Posted Nov 1, 2022, 3:00 PM
A stone’s throw from Cannes, they go wild to win the palme d’or for the most detestable character. Adrien (Pierre Niney), an attractive young man who had to give up his career as a dancer after a motorbike accident, lives off Martha (Isabelle Adjani), a former film star who is no more than the shadow of what she was and imposes her toxic selfishness on those around her. The quasi-gigolo Adrien sees his existence turned upside down when he meets Margot (Marine Vacth), a young woman just as cynical as him who plays with her advantageous physique to charm rich suckers and rob them. Having become lovers and allies, Adrien and Margot, apparently in love, will move up a gear to defraud their contemporaries. At the top of the list: the distressing Simon (François Cluzet), a real estate agent who, having fallen madly in love with Margot, abandons everything for her and is the object of a treacherous manipulation hatched by the chosen one of his heart.
When he talks about “Masquerade”, his new fiction, Nicolas Bedos does not go four ways, or even in twos: “This film is my nightmare of human relations in general and sentimental in particular”, sums up the filmmaker. We couldn’t put it better since nobody, really nobody, is to be saved among these protagonists swearing only by the lure of profit and agitating in the decorations of a Côte d’Azur gangrene to the bone by bad taste and excessive bling-bling.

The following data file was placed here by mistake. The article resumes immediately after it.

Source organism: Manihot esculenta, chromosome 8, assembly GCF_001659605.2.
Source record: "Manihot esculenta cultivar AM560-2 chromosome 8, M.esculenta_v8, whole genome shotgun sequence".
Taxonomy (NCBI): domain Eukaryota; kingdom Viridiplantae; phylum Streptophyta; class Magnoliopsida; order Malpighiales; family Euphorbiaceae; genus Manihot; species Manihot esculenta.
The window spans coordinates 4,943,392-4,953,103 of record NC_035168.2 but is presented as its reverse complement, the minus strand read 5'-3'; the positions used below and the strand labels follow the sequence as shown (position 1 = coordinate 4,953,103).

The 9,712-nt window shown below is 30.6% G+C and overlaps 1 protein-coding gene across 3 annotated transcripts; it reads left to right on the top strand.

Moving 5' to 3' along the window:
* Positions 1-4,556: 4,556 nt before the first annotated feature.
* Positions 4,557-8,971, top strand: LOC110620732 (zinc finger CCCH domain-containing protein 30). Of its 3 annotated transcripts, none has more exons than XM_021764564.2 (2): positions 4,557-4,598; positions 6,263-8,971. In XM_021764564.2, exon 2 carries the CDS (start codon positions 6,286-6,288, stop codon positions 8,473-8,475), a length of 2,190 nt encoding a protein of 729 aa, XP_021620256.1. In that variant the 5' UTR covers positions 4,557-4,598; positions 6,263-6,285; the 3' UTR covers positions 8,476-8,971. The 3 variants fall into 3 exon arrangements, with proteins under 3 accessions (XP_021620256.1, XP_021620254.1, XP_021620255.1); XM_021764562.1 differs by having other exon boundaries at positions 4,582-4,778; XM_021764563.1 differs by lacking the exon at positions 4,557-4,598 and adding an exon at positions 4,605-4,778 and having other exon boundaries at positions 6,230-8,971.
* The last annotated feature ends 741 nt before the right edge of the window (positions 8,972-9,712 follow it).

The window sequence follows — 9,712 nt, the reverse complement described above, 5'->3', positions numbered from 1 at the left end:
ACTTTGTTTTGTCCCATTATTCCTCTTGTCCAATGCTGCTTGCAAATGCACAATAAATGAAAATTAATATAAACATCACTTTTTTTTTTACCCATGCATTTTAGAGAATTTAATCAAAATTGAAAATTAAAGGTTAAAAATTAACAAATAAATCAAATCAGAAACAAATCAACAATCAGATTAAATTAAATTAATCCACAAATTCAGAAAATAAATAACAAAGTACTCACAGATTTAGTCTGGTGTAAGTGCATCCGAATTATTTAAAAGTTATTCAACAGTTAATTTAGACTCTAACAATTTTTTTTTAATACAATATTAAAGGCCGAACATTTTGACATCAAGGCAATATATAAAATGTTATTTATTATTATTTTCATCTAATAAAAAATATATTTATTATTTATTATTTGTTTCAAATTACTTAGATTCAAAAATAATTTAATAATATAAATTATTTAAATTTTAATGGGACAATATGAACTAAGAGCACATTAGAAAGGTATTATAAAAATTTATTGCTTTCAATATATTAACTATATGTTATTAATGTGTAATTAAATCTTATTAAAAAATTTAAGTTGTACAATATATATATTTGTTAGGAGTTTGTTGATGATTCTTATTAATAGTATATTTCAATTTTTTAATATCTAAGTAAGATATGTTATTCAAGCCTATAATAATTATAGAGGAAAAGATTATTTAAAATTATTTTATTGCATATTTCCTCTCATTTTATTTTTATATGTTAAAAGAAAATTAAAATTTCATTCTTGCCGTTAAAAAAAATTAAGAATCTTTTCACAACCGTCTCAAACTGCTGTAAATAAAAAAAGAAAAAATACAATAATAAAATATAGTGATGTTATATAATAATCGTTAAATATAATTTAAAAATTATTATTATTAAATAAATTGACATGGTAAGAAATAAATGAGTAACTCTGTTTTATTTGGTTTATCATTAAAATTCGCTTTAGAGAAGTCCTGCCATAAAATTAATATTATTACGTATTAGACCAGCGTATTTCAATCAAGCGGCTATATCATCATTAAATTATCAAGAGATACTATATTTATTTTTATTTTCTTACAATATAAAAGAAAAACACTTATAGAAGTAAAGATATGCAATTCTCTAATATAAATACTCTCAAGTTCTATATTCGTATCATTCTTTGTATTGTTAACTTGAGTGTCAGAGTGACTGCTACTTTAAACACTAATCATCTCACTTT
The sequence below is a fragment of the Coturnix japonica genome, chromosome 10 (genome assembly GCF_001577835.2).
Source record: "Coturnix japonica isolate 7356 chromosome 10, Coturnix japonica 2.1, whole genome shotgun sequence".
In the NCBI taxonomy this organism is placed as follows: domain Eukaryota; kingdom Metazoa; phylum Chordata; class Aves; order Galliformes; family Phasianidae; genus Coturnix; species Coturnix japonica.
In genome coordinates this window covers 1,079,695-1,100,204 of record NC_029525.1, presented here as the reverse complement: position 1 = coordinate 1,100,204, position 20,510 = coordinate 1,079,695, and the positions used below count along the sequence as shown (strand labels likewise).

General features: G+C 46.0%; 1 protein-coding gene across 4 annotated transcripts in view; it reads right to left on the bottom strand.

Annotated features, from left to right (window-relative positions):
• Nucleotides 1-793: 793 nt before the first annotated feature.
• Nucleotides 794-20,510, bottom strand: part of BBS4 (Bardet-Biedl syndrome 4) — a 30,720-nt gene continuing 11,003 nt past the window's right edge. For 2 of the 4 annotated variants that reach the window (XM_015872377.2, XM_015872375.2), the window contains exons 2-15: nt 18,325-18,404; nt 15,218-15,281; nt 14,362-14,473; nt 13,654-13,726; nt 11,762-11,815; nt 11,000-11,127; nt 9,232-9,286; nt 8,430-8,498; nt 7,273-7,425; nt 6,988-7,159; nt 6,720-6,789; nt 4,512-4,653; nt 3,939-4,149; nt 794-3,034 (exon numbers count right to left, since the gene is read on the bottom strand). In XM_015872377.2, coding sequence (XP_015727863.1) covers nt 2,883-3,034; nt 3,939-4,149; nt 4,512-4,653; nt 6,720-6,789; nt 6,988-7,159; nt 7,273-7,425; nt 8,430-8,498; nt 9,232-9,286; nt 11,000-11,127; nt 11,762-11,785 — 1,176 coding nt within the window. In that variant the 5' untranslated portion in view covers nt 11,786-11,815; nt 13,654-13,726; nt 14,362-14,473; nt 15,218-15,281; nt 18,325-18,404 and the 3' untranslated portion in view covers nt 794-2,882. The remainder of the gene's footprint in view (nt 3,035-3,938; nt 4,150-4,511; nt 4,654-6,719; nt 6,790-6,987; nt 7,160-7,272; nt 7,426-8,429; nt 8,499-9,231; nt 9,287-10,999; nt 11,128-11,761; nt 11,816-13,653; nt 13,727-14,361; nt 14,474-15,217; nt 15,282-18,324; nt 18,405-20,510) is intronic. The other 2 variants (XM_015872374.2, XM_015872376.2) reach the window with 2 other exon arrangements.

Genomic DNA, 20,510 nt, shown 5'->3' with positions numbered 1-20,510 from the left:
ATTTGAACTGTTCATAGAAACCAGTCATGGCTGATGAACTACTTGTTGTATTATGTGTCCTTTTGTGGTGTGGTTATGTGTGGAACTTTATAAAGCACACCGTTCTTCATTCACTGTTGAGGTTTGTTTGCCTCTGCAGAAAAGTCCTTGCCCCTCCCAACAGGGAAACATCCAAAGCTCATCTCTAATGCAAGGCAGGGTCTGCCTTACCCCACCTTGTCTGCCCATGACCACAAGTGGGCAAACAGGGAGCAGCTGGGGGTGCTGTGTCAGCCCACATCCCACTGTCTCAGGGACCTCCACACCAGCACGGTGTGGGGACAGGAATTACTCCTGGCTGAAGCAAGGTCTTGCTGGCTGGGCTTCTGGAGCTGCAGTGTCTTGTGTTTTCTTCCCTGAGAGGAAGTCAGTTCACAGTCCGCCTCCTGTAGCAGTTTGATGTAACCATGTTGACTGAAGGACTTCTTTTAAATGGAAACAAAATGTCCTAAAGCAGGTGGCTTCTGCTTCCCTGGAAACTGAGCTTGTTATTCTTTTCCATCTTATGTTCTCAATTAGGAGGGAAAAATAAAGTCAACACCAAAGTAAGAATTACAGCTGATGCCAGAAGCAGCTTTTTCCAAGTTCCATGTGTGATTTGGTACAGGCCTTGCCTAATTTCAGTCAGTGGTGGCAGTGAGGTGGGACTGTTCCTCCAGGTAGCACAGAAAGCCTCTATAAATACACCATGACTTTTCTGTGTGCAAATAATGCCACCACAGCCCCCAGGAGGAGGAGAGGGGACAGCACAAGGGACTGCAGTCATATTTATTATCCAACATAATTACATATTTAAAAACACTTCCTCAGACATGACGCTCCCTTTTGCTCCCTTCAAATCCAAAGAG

This little game of massacre is not lacking in comical assets, and Nicolas Bedos orchestrates with often gratifying skill the bad tricks concocted by Margot, this enraged young woman who intends to exploit to the maximum the weaknesses of the wealthy males who cross her path. Eyeing the cowardly Italian comedies of the golden age, “Masquerade”, with its scathing humour, does not however manage to completely seduce. The fault, in the first place, with an uncertain rhythm (the film stretches over 2 h 14, i.e. 45 minutes too long) and with a principle of accumulation – always more twists, always more great actors freewheeling – which can legitimately tire. Less convincing than “Mr and Mrs Adelman” and, above all, than ” The good times “, his best film to date, “Masquerade”, despite its flaws, nevertheless confirms the originality of the filmmaker Nicolas Bedos a “divisive” author more stimulating than many others.
by Nicolas Bedos
with Pierre Niney, Marine Vacth, Isabelle Adjani. 2:14 a.m.
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“Masquerade”: the puppet theater of Nicolas Bedos